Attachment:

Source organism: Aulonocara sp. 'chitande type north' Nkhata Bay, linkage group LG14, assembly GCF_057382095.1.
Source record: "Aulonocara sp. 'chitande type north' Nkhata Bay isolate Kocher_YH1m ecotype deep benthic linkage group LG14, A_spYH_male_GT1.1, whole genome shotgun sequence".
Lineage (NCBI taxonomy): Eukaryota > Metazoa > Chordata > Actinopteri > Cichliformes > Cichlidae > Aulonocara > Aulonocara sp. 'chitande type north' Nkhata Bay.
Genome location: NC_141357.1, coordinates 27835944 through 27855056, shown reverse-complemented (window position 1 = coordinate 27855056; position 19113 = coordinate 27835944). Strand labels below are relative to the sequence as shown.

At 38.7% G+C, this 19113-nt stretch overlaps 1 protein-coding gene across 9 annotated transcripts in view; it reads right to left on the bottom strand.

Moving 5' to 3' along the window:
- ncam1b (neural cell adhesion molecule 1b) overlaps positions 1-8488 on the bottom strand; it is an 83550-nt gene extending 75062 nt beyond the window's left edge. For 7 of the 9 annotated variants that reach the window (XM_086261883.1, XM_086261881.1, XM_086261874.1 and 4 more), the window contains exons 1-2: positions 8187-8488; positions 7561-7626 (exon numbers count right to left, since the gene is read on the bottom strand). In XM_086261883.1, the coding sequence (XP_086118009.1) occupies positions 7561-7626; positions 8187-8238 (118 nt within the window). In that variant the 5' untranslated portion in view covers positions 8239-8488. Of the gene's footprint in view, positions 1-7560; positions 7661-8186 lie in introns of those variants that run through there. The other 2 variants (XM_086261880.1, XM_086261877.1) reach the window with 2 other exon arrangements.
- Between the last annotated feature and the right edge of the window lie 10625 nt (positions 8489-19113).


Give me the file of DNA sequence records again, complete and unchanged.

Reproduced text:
Source organism: Aulonocara sp. 'chitande type north' Nkhata Bay, linkage group LG14, assembly GCF_057382095.1.
Source record: "Aulonocara sp. 'chitande type north' Nkhata Bay isolate Kocher_YH1m ecotype deep benthic linkage group LG14, A_spYH_male_GT1.1, whole genome shotgun sequence".
Lineage (NCBI taxonomy): Eukaryota > Metazoa > Chordata > Actinopteri > Cichliformes > Cichlidae > Aulonocara > Aulonocara sp. 'chitande type north' Nkhata Bay.
Genome location: NC_141357.1, coordinates 27835944 through 27855056, shown reverse-complemented (window position 1 = coordinate 27855056; position 19113 = coordinate 27835944). Strand labels below are relative to the sequence as shown.

At 38.7% G+C, this 19113-nt stretch overlaps 1 protein-coding gene across 9 annotated transcripts in view; it reads right to left on the bottom strand.

Moving 5' to 3' along the window:
- ncam1b (neural cell adhesion molecule 1b) overlaps positions 1-8488 on the bottom strand; it is an 83550-nt gene extending 75062 nt beyond the window's left edge. For 7 of the 9 annotated variants that reach the window (XM_086261883.1, XM_086261881.1, XM_086261874.1 and 4 more), the window contains exons 1-2: positions 8187-8488; positions 7561-7626 (exon numbers count right to left, since the gene is read on the bottom strand). In XM_086261883.1, the coding sequence (XP_086118009.1) occupies positions 7561-7626; positions 8187-8238 (118 nt within the window). In that variant the 5' untranslated portion in view covers positions 8239-8488. Of the gene's footprint in view, positions 1-7560; positions 7661-8186 lie in introns of those variants that run through there. The other 2 variants (XM_086261880.1, XM_086261877.1) reach the window with 2 other exon arrangements.
- Between the last annotated feature and the right edge of the window lie 10625 nt (positions 8489-19113).